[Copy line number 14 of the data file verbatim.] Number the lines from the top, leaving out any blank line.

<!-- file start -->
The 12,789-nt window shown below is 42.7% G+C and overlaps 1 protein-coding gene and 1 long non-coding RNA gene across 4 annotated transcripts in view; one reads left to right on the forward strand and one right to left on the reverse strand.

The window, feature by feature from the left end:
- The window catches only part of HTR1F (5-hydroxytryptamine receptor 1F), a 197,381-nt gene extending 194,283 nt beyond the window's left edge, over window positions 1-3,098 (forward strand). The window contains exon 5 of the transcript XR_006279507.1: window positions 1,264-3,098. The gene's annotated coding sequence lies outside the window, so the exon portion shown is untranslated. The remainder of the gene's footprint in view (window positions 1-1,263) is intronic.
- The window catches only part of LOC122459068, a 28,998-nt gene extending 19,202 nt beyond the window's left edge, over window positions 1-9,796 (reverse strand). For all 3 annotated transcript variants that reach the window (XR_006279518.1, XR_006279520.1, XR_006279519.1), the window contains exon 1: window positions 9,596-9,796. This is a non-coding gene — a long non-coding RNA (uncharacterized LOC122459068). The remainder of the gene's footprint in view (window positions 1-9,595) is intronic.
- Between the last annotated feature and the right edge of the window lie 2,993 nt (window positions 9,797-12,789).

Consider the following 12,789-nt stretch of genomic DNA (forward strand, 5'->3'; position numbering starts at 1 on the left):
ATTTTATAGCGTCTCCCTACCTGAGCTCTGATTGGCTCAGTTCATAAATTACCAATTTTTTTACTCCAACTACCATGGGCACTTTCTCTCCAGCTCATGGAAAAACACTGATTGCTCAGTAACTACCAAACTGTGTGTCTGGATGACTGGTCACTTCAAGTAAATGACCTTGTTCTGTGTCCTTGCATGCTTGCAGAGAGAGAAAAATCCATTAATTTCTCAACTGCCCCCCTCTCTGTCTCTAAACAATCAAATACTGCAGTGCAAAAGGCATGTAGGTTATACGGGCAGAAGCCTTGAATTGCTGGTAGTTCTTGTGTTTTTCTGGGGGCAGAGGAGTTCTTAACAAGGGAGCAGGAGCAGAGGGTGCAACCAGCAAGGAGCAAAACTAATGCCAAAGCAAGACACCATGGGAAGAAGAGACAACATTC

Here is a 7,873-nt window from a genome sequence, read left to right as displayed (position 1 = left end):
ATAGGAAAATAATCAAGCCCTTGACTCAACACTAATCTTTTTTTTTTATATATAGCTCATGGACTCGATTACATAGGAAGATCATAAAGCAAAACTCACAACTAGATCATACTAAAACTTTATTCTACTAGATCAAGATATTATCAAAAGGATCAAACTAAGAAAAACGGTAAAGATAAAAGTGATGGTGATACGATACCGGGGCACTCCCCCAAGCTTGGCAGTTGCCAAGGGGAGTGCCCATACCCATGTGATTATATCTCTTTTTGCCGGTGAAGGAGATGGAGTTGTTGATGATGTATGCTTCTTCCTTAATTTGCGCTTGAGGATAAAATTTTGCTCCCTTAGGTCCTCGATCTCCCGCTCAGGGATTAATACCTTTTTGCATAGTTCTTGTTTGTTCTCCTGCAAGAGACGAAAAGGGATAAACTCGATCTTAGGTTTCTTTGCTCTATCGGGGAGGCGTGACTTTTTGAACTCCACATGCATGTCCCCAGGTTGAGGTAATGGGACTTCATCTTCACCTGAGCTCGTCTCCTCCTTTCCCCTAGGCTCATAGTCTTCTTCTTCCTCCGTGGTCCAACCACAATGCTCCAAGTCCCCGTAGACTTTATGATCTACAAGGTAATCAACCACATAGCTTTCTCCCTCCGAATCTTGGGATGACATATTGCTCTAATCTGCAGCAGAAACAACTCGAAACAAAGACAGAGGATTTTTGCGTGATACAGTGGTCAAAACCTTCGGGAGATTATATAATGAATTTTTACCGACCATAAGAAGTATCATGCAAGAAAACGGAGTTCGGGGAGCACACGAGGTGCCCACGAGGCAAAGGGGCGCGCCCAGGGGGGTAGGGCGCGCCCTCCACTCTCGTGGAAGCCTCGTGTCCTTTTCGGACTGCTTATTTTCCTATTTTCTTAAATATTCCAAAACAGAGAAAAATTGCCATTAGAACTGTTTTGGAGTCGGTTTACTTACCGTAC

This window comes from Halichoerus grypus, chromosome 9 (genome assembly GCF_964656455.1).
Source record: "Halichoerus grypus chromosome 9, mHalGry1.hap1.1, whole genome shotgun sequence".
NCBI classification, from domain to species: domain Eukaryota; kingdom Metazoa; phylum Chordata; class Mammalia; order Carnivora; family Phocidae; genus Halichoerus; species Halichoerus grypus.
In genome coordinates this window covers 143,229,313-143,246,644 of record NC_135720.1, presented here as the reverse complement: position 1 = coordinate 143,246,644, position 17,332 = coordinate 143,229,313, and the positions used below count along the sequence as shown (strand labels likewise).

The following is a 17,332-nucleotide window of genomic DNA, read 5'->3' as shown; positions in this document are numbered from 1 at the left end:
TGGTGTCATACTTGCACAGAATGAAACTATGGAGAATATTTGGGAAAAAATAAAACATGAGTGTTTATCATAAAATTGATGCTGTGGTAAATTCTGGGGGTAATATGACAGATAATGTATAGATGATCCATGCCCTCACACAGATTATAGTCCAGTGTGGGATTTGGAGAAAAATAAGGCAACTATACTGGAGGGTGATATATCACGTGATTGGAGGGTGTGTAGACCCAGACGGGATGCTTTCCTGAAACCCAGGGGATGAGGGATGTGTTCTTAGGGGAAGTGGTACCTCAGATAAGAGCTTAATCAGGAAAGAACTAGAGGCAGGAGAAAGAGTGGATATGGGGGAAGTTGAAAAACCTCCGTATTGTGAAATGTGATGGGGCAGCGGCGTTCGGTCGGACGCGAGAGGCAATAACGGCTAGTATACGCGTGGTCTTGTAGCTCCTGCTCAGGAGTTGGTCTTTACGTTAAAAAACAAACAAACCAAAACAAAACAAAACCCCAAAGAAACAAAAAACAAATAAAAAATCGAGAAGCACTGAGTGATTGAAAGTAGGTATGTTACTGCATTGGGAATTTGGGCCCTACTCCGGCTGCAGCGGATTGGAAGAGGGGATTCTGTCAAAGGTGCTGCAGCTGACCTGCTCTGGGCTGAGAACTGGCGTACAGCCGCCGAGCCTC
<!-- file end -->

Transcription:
The following is a 17,332-nucleotide window of genomic DNA, read 5'->3' as shown; positions in this document are numbered from 1 at the left end: